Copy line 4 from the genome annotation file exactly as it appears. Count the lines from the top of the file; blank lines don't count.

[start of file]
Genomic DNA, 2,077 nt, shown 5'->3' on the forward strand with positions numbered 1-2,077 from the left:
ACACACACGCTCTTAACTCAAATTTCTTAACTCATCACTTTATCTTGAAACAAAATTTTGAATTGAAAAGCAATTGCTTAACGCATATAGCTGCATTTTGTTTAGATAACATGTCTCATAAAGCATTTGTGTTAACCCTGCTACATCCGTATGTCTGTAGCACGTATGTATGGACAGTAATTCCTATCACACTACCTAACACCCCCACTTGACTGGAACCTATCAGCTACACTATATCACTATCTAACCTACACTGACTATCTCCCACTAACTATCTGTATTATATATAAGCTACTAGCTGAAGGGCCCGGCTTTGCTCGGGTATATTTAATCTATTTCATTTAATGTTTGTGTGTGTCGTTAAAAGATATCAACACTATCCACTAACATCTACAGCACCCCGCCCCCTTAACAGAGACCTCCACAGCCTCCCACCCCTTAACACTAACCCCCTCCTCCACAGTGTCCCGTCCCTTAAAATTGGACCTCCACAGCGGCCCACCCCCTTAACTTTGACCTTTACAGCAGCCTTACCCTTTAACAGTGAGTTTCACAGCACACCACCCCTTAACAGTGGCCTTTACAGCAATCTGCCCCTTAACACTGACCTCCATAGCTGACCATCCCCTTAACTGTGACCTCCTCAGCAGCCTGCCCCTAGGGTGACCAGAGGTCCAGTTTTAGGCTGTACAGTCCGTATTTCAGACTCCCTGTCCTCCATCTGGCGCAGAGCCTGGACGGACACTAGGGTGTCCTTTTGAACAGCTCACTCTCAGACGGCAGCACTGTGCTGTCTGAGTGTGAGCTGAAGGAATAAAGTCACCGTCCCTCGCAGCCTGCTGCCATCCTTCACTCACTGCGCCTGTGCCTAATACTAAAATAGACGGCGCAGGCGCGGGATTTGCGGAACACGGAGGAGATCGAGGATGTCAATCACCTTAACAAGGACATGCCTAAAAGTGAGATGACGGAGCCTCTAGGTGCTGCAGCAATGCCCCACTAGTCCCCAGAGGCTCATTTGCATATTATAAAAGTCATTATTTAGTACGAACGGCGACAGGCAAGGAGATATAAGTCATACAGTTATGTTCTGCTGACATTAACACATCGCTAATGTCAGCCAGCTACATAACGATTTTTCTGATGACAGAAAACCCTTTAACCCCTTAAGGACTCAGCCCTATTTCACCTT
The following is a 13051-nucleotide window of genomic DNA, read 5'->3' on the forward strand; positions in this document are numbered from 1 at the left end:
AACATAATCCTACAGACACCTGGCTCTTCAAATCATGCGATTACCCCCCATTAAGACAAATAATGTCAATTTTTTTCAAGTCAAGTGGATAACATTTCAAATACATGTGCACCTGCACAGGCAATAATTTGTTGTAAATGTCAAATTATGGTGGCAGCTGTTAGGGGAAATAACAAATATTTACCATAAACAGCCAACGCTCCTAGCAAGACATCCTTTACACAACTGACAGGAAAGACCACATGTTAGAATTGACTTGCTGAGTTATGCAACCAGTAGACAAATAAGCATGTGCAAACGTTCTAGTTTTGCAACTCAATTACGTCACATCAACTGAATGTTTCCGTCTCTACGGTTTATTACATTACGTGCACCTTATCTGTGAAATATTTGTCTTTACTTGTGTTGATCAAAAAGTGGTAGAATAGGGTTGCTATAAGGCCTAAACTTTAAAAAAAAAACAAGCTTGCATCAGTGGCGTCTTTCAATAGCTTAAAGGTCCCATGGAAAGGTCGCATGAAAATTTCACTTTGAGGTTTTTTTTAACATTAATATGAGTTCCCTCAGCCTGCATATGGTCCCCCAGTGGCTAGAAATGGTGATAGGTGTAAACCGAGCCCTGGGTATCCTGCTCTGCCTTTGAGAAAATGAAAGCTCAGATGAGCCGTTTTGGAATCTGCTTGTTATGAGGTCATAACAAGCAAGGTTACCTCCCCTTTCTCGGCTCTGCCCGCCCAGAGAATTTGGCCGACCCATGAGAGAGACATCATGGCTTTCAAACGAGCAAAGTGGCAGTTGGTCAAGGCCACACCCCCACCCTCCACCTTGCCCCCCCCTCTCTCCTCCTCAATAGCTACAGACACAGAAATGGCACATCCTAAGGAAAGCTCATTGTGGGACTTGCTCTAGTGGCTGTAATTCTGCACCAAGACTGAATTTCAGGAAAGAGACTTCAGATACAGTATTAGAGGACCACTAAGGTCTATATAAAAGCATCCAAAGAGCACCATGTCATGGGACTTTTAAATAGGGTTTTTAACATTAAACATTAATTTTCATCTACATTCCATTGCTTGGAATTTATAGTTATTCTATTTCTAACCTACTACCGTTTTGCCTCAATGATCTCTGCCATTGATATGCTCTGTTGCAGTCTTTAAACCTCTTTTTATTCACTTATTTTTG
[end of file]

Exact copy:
AACATAATCCTACAGACACCTGGCTCTTCAAATCATGCGATTACCCCCCATTAAGACAAATAATGTCAATTTTTTTCAAGTCAAGTGGATAACATTTCAAATACATGTGCACCTGCACAGGCAATAATTTGTTGTAAATGTCAAATTATGGTGGCAGCTGTTAGGGGAAATAACAAATATTTACCATAAACAGCCAACGCTCCTAGCAAGACATCCTTTACACAACTGACAGGAAAGACCACATGTTAGAATTGACTTGCTGAGTTATGCAACCAGTAGACAAATAAGCATGTGCAAACGTTCTAGTTTTGCAACTCAATTACGTCACATCAACTGAATGTTTCCGTCTCTACGGTTTATTACATTACGTGCACCTTATCTGTGAAATATTTGTCTTTACTTGTGTTGATCAAAAAGTGGTAGAATAGGGTTGCTATAAGGCCTAAACTTTAAAAAAAAAACAAGCTTGCATCAGTGGCGTCTTTCAATAGCTTAAAGGTCCCATGGAAAGGTCGCATGAAAATTTCACTTTGAGGTTTTTTTTAACATTAATATGAGTTCCCTCAGCCTGCATATGGTCCCCCAGTGGCTAGAAATGGTGATAGGTGTAAACCGAGCCCTGGGTATCCTGCTCTGCCTTTGAGAAAATGAAAGCTCAGATGAGCCGTTTTGGAATCTGCTTGTTATGAGGTCATAACAAGCAAGGTTACCTCCCCTTTCTCGGCTCTGCCCGCCCAGAGAATTTGGCCGACCCATGAGAGAGACATCATGGCTTTCAAACGAGCAAAGTGGCAGTTGGTCAAGGCCACACCCCCACCCTCCACCTTGCCCCCCCCTCTCTCCTCCTCAATAGCTACAGACACAGAAATGGCACATCCTAAGGAAAGCTCATTGTGGGACTTGCTCTAGTGGCTGTAATTCTGCACCAAGACTGAATTTCAGGAAAGAGACTTCAGATACAGTATTAGAGGACCACTAAGGTCTATATAAAAGCATCCAAAGAGCACCATGTCATGGGACTTTTAAATAGGGTTTTTAACATTAAACATTAATTTTCATCTACATTCCATTGCTTGGAATTTATAGTTATTCTATTTCTAACCTACTACCGTTTTGCCTCAATGATCTCTGCCATTGATATGCTCTGTTGCAGTCTTTAAACCTCTTTTTATTCACTTATTTTTG